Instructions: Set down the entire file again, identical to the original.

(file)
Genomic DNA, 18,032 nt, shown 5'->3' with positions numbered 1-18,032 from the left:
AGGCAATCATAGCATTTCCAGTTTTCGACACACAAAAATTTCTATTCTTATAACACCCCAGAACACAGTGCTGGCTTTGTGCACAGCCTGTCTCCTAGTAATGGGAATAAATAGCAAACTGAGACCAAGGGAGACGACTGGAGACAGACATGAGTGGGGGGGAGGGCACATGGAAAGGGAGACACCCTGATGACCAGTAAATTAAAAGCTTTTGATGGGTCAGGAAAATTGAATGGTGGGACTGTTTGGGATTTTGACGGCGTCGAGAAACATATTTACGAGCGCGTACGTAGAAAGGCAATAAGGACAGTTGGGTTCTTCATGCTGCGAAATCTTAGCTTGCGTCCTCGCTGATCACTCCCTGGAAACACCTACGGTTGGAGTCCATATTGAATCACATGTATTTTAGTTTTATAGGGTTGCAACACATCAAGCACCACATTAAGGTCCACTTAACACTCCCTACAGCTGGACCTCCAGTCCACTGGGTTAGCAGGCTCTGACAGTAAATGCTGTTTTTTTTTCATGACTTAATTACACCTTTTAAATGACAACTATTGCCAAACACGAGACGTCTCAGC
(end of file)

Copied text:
Genomic DNA, 18,032 nt, shown 5'->3' with positions numbered 1-18,032 from the left:
AGGCAATCATAGCATTTCCAGTTTTCGACACACAAAAATTTCTATTCTTATAACACCCCAGAACACAGTGCTGGCTTTGTGCACAGCCTGTCTCCTAGTAATGGGAATAAATAGCAAACTGAGACCAAGGGAGACGACTGGAGACAGACATGAGTGGGGGGGAGGGCACATGGAAAGGGAGACACCCTGATGACCAGTAAATTAAAAGCTTTTGATGGGTCAGGAAAATTGAATGGTGGGACTGTTTGGGATTTTGACGGCGTCGAGAAACATATTTACGAGCGCGTACGTAGAAAGGCAATAAGGACAGTTGGGTTCTTCATGCTGCGAAATCTTAGCTTGCGTCCTCGCTGATCACTCCCTGGAAACACCTACGGTTGGAGTCCATATTGAATCACATGTATTTTAGTTTTATAGGGTTGCAACACATCAAGCACCACATTAAGGTCCACTTAACACTCCCTACAGCTGGACCTCCAGTCCACTGGGTTAGCAGGCTCTGACAGTAAATGCTGTTTTTTTTTCATGACTTAATTACACCTTTTAAATGACAACTATTGCCAAACACGAGACGTCTCAGC